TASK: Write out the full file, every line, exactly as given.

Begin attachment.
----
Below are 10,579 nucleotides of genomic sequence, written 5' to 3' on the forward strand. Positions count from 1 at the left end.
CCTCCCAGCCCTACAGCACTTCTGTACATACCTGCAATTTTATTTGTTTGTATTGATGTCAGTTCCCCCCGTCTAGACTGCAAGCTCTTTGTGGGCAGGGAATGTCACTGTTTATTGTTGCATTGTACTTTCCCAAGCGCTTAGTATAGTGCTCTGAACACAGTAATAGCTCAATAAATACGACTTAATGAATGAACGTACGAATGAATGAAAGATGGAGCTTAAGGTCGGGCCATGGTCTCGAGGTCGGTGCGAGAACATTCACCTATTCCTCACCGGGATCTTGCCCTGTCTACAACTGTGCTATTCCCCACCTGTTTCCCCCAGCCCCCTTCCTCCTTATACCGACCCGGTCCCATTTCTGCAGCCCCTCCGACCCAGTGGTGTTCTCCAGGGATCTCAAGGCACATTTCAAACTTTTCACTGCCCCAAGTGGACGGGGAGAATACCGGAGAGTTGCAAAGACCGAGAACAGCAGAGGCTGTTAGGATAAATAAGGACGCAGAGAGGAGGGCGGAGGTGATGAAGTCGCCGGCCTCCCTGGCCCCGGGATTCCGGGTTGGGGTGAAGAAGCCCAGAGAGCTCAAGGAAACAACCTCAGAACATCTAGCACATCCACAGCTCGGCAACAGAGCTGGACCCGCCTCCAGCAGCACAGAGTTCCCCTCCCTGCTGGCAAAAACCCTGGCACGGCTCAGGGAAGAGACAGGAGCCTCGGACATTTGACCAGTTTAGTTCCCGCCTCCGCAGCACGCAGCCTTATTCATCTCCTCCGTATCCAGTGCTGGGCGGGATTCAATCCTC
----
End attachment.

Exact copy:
Below are 10,579 nucleotides of genomic sequence, written 5' to 3' on the forward strand. Positions count from 1 at the left end.
CCTCCCAGCCCTACAGCACTTCTGTACATACCTGCAATTTTATTTGTTTGTATTGATGTCAGTTCCCCCCGTCTAGACTGCAAGCTCTTTGTGGGCAGGGAATGTCACTGTTTATTGTTGCATTGTACTTTCCCAAGCGCTTAGTATAGTGCTCTGAACACAGTAATAGCTCAATAAATACGACTTAATGAATGAACGTACGAATGAATGAAAGATGGAGCTTAAGGTCGGGCCATGGTCTCGAGGTCGGTGCGAGAACATTCACCTATTCCTCACCGGGATCTTGCCCTGTCTACAACTGTGCTATTCCCCACCTGTTTCCCCCAGCCCCCTTCCTCCTTATACCGACCCGGTCCCATTTCTGCAGCCCCTCCGACCCAGTGGTGTTCTCCAGGGATCTCAAGGCACATTTCAAACTTTTCACTGCCCCAAGTGGACGGGGAGAATACCGGAGAGTTGCAAAGACCGAGAACAGCAGAGGCTGTTAGGATAAATAAGGACGCAGAGAGGAGGGCGGAGGTGATGAAGTCGCCGGCCTCCCTGGCCCCGGGATTCCGGGTTGGGGTGAAGAAGCCCAGAGAGCTCAAGGAAACAACCTCAGAACATCTAGCACATCCACAGCTCGGCAACAGAGCTGGACCCGCCTCCAGCAGCACAGAGTTCCCCTCCCTGCTGGCAAAAACCCTGGCACGGCTCAGGGAAGAGACAGGAGCCTCGGACATTTGACCAGTTTAGTTCCCGCCTCCGCAGCACGCAGCCTTATTCATCTCCTCCGTATCCAGTGCTGGGCGGGATTCAATCCTC